Sat, Sep 09, 2006 - Page 2 News List

Authorites pledge funds for biofuel

SOME WAY TO GO Currently, the main drawback in using biofuels is the cost, roughly 5 percent higher than pure petroleum, due to the higher cost of conversion


The government has earmarked NT$300 million (US$9.15 million) to facilitate research and development on biofuels such as gasohol and biodiesel as part of efforts to lower national consumption of fossil fuels, according to National Science Council Chairman Chen Chien-jen (陳建仁).

During an interview with CNA, Chen said the Council of Agriculture's research project focused on converting biodiesel from soybeans, rapeseed, and sunflower, and that the government-run laboratories would begin R&D on producing gasohol -- a fuel mix containing gasoline and alcohol -- from sweet potatoes, a common local crop.

Sweet potatoes are rich in starch that can be easily transformed into ethanol, Chen said, adding that Taiwan currently had only a relatively small gasohol production capacity, and would need more government funding to meet demand.

Ever since the 1970s oil crisis, many countries have attempted to divert energy sources from fossil fuels to biomass energy and other renewable energies.

Currently, corn and soybean are the main sources of biofuels in the US, while flaxseed and rapeseed are used in Europe, sugar cane in Brazil and palm oil in Southeast Asia.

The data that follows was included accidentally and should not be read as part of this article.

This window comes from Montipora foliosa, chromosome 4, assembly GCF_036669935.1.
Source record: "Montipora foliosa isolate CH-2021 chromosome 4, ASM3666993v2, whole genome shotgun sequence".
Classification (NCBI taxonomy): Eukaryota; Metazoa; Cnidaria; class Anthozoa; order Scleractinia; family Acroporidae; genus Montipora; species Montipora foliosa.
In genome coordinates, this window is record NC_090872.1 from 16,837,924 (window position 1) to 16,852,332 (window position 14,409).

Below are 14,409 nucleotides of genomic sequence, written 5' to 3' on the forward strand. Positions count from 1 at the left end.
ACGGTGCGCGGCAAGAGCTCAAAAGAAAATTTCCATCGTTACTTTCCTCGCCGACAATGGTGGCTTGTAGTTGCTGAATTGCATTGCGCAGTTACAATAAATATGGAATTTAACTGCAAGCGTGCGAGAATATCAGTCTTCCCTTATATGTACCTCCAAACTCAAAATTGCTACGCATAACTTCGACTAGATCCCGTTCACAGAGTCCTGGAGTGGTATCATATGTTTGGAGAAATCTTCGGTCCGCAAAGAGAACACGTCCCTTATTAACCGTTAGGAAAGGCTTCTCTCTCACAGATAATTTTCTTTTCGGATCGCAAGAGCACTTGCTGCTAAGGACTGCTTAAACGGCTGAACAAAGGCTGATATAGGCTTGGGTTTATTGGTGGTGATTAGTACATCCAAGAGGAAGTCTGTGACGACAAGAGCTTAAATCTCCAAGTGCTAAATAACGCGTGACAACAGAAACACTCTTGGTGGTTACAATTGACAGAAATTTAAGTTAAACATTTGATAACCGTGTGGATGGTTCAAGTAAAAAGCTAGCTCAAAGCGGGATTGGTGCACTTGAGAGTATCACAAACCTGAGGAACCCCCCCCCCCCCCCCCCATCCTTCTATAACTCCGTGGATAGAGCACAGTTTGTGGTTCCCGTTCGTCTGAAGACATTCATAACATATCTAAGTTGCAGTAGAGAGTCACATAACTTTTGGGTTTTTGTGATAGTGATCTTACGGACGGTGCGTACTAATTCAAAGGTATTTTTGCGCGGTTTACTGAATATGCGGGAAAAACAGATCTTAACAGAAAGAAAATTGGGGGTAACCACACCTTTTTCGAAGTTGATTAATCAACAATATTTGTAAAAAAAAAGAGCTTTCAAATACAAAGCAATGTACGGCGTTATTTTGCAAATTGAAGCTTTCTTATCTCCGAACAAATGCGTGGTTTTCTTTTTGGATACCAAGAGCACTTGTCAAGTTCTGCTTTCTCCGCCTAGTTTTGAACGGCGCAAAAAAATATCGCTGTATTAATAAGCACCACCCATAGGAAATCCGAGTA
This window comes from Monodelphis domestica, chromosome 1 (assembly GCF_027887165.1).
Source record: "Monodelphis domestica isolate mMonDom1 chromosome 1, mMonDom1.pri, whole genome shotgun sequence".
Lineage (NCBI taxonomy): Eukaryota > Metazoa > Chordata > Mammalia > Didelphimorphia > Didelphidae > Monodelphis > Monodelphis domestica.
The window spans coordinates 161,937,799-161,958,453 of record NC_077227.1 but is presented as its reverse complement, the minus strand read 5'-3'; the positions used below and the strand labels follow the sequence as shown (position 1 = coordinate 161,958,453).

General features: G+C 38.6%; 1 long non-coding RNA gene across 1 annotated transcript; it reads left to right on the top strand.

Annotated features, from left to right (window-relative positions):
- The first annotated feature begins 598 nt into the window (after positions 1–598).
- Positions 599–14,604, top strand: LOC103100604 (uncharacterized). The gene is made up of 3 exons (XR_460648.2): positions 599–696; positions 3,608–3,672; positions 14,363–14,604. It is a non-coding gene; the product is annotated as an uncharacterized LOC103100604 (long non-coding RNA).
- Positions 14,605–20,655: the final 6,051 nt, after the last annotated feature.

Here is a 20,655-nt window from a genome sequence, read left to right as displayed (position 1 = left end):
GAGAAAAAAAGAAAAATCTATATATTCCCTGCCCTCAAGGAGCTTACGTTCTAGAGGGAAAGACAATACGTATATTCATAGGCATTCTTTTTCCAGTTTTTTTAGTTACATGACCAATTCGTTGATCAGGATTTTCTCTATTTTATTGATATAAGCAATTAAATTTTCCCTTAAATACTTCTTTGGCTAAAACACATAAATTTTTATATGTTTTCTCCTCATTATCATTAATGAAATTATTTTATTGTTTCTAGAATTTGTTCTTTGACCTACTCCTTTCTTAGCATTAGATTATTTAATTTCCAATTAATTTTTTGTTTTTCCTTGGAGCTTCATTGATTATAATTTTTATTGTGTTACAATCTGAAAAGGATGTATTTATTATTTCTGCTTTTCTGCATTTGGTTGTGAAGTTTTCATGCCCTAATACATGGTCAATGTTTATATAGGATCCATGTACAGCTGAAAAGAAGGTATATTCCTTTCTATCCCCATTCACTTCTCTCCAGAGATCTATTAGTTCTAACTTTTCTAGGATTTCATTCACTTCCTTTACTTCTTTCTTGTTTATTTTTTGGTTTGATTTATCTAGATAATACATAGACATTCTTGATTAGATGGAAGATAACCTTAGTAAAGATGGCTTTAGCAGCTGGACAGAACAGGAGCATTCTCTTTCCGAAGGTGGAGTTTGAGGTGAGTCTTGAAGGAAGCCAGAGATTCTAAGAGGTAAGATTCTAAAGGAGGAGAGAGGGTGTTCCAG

The main drawback in using biofuels is the cost -- roughly 5 percent higher than pure petroleum -- owing to the more costly conversion process and because production capacity has not reached an economy of scale.

About a year ago, authorities began evaluating rice straw, sweet potato and sugar cane to determine the best material for making biofuel.

Results showed sweet potato was the best -- it's easy to grow and the least expensive.

The results also suggested the future project to create sweet potato gasohol should focus on developing a specific strain that contains more starch in order to increase production efficiency.

According to the Executive Yuan, the biofuel project will employ some 220,000 hectares of fallow land for experimental production of gasohol and will create some 170,000 jobs in the agricultural industry.

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